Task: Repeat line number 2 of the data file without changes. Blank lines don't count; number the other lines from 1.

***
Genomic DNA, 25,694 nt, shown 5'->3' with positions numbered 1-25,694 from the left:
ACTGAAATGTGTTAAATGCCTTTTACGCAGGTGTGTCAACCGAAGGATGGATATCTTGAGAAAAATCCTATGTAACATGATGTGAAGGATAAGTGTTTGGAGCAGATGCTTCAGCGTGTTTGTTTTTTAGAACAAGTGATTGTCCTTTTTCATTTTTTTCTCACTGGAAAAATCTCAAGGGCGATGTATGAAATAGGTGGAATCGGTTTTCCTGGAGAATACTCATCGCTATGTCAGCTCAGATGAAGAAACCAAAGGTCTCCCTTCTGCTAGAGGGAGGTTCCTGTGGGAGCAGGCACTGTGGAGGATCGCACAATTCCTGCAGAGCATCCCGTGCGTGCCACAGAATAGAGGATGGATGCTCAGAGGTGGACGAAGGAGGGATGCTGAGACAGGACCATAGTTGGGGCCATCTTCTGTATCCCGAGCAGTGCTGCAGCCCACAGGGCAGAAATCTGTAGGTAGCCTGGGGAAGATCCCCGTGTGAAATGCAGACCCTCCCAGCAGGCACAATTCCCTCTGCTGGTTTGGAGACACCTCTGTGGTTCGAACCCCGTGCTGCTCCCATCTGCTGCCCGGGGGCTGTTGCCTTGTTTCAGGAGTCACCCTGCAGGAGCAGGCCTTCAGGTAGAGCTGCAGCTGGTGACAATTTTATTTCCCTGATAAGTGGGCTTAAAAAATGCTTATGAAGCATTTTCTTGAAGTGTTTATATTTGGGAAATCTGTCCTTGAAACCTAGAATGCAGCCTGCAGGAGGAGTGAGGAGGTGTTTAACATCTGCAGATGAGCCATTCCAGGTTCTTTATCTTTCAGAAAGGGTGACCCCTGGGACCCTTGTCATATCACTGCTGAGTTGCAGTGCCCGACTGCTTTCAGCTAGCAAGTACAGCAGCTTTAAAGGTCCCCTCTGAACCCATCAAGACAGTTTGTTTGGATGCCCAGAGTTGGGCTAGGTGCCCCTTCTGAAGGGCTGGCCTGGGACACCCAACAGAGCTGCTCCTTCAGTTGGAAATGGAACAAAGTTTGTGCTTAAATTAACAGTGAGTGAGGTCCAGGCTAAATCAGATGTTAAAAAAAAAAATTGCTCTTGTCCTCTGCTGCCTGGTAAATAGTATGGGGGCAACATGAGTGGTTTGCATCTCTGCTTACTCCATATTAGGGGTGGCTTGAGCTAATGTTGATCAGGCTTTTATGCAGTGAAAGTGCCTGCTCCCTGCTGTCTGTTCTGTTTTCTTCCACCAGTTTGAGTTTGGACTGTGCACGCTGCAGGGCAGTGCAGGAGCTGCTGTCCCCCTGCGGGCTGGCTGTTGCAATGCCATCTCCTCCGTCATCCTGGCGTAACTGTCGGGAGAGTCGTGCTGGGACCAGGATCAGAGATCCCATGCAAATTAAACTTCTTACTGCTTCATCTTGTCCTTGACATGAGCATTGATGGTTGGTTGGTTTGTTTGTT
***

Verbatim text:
ACTGAAATGTGTTAAATGCCTTTTACGCAGGTGTGTCAACCGAAGGATGGATATCTTGAGAAAAATCCTATGTAACATGATGTGAAGGATAAGTGTTTGGAGCAGATGCTTCAGCGTGTTTGTTTTTTAGAACAAGTGATTGTCCTTTTTCATTTTTTTCTCACTGGAAAAATCTCAAGGGCGATGTATGAAATAGGTGGAATCGGTTTTCCTGGAGAATACTCATCGCTATGTCAGCTCAGATGAAGAAACCAAAGGTCTCCCTTCTGCTAGAGGGAGGTTCCTGTGGGAGCAGGCACTGTGGAGGATCGCACAATTCCTGCAGAGCATCCCGTGCGTGCCACAGAATAGAGGATGGATGCTCAGAGGTGGACGAAGGAGGGATGCTGAGACAGGACCATAGTTGGGGCCATCTTCTGTATCCCGAGCAGTGCTGCAGCCCACAGGGCAGAAATCTGTAGGTAGCCTGGGGAAGATCCCCGTGTGAAATGCAGACCCTCCCAGCAGGCACAATTCCCTCTGCTGGTTTGGAGACACCTCTGTGGTTCGAACCCCGTGCTGCTCCCATCTGCTGCCCGGGGGCTGTTGCCTTGTTTCAGGAGTCACCCTGCAGGAGCAGGCCTTCAGGTAGAGCTGCAGCTGGTGACAATTTTATTTCCCTGATAAGTGGGCTTAAAAAATGCTTATGAAGCATTTTCTTGAAGTGTTTATATTTGGGAAATCTGTCCTTGAAACCTAGAATGCAGCCTGCAGGAGGAGTGAGGAGGTGTTTAACATCTGCAGATGAGCCATTCCAGGTTCTTTATCTTTCAGAAAGGGTGACCCCTGGGACCCTTGTCATATCACTGCTGAGTTGCAGTGCCCGACTGCTTTCAGCTAGCAAGTACAGCAGCTTTAAAGGTCCCCTCTGAACCCATCAAGACAGTTTGTTTGGATGCCCAGAGTTGGGCTAGGTGCCCCTTCTGAAGGGCTGGCCTGGGACACCCAACAGAGCTGCTCCTTCAGTTGGAAATGGAACAAAGTTTGTGCTTAAATTAACAGTGAGTGAGGTCCAGGCTAAATCAGATGTTAAAAAAAAAAATTGCTCTTGTCCTCTGCTGCCTGGTAAATAGTATGGGGGCAACATGAGTGGTTTGCATCTCTGCTTACTCCATATTAGGGGTGGCTTGAGCTAATGTTGATCAGGCTTTTATGCAGTGAAAGTGCCTGCTCCCTGCTGTCTGTTCTGTTTTCTTCCACCAGTTTGAGTTTGGACTGTGCACGCTGCAGGGCAGTGCAGGAGCTGCTGTCCCCCTGCGGGCTGGCTGTTGCAATGCCATCTCCTCCGTCATCCTGGCGTAACTGTCGGGAGAGTCGTGCTGGGACCAGGATCAGAGATCCCATGCAAATTAAACTTCTTACTGCTTCATCTTGTCCTTGACATGAGCATTGATGGTTGGTTGGTTTGTTTGTT